JAPAN’S MOMENT TO LEAD ON TPP
By Matthew P. Goodman
06 Oct 14. In the late 1940s, the United States chose to make a strategic investment in the international economic order, which had been reduced to rubble over the previous three decades. By helping create new institutions like the World Bank and the International Monetary Fund, then offering its capital and open markets to rebuild the war-torn economies of Europe and Japan, Washington paid a small price to advance its own long-term prosperity and security. The return on that investment has been immeasurable.
Over the next few weeks, Japan has a similar opportunity to invest in its own economic and strategic future. By leaning forward to close a bilateral deal with the United States under the Trans-Pacific Partnership (TPP), the Abe government can kill three birds with one stone: reviving Japan’s economy, strengthening its partnerships in the Asia-Pacific region, and upholding the global rules-based order that has so benefited Japan over the past 70 years.
The 12 countries participating in the TPP have been working for over four years to reach a high-standard, 21st-century trade agreement. They are now tantalizingly close to a deal, but success hinges on the ability of Japan and the United States to reach agreement on improved market access for each country’s exporters. And this in turn depends on Tokyo’s willingness to go a bit further in opening its agriculture market, especially for dairy, beef, and pork.
Despite the inflated claims of JA, Japan’s agriculture lobby, the price of allowing more access for foreign agricultural products is truly negligible. Japanese farmers exposed to greater competition are likely to be cushioned by long transition phases, income supports, and remaining protections. The agriculture sector as a whole is likely to become more efficient, creating new export opportunities for Japanese farmers who make high-quality products.
Yet the potential returns for Japan on an investment in the TPP are enormous, for three main reasons. First, Japan will enjoy substantial economic benefits. Peter Petri of Brandeis University has estimated the annual income gains for Japan from a TPP agreement that includes South Korea at $120 billion in 2025. In the near term, a TPP deal is likely to boost the Tokyo stock market and give a much needed lift to the “third arrow” of Prime Minister Abe’s economic reform program, which most observers agree is losing momentum.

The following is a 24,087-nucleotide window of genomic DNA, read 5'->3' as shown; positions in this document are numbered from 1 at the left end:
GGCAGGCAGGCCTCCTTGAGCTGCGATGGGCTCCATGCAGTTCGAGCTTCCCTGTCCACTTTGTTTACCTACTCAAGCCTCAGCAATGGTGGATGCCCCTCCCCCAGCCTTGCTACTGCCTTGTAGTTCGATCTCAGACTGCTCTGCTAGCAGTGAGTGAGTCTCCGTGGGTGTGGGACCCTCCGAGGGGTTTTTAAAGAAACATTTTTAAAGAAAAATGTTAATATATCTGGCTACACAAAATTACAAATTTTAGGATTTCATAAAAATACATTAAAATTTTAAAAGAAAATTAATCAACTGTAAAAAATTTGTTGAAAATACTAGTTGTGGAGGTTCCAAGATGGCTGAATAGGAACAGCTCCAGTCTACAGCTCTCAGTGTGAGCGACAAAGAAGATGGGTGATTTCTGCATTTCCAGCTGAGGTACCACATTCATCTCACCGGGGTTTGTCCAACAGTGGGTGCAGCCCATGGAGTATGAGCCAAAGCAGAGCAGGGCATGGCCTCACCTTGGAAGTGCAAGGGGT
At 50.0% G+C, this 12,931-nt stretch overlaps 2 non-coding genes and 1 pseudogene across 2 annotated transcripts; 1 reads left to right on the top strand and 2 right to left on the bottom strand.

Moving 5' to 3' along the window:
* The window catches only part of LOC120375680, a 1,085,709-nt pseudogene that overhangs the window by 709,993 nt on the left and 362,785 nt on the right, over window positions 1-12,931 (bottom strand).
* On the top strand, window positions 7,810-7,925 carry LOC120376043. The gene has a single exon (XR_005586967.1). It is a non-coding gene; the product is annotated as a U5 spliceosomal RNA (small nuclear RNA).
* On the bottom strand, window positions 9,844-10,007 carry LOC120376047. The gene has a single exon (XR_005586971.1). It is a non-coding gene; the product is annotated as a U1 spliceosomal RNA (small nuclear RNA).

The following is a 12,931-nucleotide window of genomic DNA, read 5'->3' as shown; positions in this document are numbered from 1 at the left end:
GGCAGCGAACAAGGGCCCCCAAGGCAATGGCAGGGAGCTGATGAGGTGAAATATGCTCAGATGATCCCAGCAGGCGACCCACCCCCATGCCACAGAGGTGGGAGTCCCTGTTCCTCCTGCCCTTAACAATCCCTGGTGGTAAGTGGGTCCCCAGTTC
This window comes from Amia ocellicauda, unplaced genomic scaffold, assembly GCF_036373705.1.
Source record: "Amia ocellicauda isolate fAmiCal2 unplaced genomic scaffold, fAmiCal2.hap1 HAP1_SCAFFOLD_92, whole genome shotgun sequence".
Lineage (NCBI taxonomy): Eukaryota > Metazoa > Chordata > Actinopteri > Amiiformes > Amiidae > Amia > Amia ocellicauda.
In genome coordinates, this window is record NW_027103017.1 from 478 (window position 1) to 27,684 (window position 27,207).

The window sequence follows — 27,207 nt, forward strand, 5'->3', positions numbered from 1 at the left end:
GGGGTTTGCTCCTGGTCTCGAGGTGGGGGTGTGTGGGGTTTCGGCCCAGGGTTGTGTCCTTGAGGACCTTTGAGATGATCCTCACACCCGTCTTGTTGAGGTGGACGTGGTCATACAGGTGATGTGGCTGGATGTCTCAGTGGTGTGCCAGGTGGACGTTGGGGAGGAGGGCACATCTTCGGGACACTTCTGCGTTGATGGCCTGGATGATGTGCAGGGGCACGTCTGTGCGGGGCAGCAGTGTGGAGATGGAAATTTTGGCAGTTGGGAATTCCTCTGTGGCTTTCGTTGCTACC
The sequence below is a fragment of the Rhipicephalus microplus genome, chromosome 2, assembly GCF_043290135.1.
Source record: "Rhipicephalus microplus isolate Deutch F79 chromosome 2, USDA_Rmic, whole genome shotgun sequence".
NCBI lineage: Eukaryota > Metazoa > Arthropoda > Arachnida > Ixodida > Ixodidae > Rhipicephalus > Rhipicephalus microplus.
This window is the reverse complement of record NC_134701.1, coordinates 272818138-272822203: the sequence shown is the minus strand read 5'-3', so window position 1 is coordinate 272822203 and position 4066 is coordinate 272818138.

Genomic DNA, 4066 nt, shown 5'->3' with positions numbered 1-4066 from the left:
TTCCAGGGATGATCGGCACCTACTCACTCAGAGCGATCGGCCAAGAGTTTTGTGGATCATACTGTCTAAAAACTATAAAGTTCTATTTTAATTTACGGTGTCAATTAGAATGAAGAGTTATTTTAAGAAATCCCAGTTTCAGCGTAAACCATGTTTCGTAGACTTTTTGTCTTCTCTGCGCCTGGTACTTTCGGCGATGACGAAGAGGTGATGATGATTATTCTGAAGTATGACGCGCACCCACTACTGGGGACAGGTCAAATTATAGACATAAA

Second, the TPP is vital to Japan’s strategic interests in the Asia-Pacific region. It will deepen Tokyo’s ties with regional partners, especially in Southeast Asia. Most important, the TPP will strengthen the U.S.-Japan alliance and underpin the Obama administration’s strategy of “rebalancing” to the Asia-Pacific, which is also losing steam. Broad and deep U.S. engagement in Asia is critical to Japanese security and prosperity.
Third, the TPP will update and uphold the global rules-based order. A high-standard TPP agreement will align trade and investment rules with 21st-century international commerce, which is centered on global value chains. The current rules are not only out of date but under challenge from emerging countries like China, which understandably want to have more say in shaping the rules, but may also wish to rewrite them in ways detrimental to Japanese interests.
To be sure, the U.S. needs the TPP for the same three reasons: to promote economic growth, reinforce America’s presence in the Asia-Pacific region, and uphold the rules-based order. But Japan arguably needs these things more. Its economic future is less certain, and it has more challenges in its immediate neighborhood.
Of course, the domestic politics of the TPP are hard. But they are less hard for Prime Minister Abe than for President Obama. Abe is secure in his party position, has little opposition in the Diet, and faces no national elections until 2016. His